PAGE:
• FCA cars emitted an above-average 123g of CO2 per kilometer last year.
  • And starting next year, the EU's target for CO2 emissions will drop to 95g per kilometer.

Which is why for FCA this marriage is more an act of desperation than lust. Jefferies analysts said FCA could face fines of more than 2 billion euros in 2021 once the new, stricter target has set in.

On the other hand, Tesla has made more than $1 billion selling emissions credits in the U.S. in the last three years.


For Facebook, Life Is the Bubbles Under the Sea

In a project dubbed Simba, Facebook is reportedly developing an underwater data cable to encircle the African continent, according to the WSJ. Admittedly less cute than a CGI lion cub, but interesting nonetheless.

The goal: cut bandwidth costs. Simba will also give FB's European and Asian data centers a better connection to African markets, where apps like FB's WhatsApp are gaining steam. We're short on details, but some estimates put a $1 billion price tag on the project.

Undersea cables are #trending. Already, close to 750,000 miles of underwater cables connect continents.

  • Facebook has undersea cable projects linking North American, European, and East Asian markets.
    Huawei is launching subsea cable links to Africa.
  • Alphabet is also reportedly in talks to build its own cable system down Africa's western coast. That project is called Equiano, because Nala was already taken.

Zoom out: On their never-ending quest for more bandwidth, tech giants are rapidly building out their undersea networks, which serve as the fiber optic highways for most of the world's internet traffic.


The Week Ahead

We are less than one week away from Game of Thrones, which means this week will feel like the longest of the year.

Monday: Factory orders

Tuesday: JOLTS; Israeli election; North Pole Marathon

Wednesday: CPI inflation data; FOMC minutes; earnings (Delta Air Lines, Bed Bath & Beyond); National Siblings Day; bank CEOs testify before the House Financial Services Committee

Thursday: Disney will give a first look at its streaming service, Disney Plus; the Masters tees off; first phase of India's elections begins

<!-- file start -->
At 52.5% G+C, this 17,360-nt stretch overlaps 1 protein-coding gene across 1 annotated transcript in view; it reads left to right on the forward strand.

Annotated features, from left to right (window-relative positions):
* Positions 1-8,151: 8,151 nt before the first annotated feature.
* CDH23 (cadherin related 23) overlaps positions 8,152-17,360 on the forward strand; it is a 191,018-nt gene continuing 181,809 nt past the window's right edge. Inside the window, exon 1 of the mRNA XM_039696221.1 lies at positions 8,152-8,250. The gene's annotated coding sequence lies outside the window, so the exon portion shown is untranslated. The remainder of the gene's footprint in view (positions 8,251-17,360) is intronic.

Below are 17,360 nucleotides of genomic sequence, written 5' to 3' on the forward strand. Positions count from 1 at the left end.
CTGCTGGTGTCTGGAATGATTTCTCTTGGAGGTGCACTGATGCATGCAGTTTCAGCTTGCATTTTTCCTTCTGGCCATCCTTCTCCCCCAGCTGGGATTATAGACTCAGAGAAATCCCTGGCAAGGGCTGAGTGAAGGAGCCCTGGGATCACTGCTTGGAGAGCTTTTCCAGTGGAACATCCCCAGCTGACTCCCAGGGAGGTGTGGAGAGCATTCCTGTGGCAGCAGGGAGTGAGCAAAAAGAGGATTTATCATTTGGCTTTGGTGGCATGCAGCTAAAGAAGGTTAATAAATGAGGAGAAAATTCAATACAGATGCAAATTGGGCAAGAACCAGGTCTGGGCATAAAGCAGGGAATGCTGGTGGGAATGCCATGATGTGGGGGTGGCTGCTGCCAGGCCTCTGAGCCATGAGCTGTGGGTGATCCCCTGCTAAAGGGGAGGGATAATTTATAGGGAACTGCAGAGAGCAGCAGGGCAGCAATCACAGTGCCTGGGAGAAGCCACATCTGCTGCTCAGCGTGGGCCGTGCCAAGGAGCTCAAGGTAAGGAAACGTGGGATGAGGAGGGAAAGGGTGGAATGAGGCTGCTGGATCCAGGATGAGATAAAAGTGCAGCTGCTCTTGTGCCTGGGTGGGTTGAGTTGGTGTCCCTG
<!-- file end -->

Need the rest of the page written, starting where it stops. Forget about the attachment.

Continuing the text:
Friday: Consumer sentiment; earnings (JPMorgan, Wells Fargo, PNC); Brexit deadline (expect another delay)


  • Warren Buffett is advising Wells Fargo to look beyond Wall Street to find its new CEO, per a FT interview. Buffett is the bank's largest shareholder.
  • American Airlines is extending its cancellations of 90 flights a day to June 5, as the Boeing 737 Max remains grounded.
  • Shazam!, the DC superhero flick from Warner Bros., won the box office this weekend with an opening of more than $53 million in North America.
  • Amazon is working on Project Kuiper, a plan to launch more than 3,000 satellites to offer high-speed internet access to underserved communities globally.
  • Rent the Runway will expand its clothing rental services to kids starting next week.


Greater Than, Less Than, or Equal to
NCAA championship edition: Texas Tech vs. Virginia. Tonight. 9:20pm ET tipoff.

  1. Undergrad enrollment of UVA // Undergrad enrollment of Texas Tech
  2. Median household income in Charlottesville, VA (home to Virginia) // Median household income in Lubbock, TX (home to Texas Tech)
  3. Number of U.S. presidents who graduated from Virginia // 1
  4. All-time Texas Tech win percentage in college football // All-time Virginia win percentage in college football

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Breakroom Answers

Greater Than, Less Than, or Equal to
1. Undergrad enrollment at Virginia is less than that at Texas Tech (16,655 2. Charlottesville's median household income is greater than that in Lubbock: $54,739 to $47,326
3. Less than. Thomas Jefferson founded the institution, but no president ever graduated from there.
4. Texas Tech's got the edge when it comes to football win percentage (.557 to .522)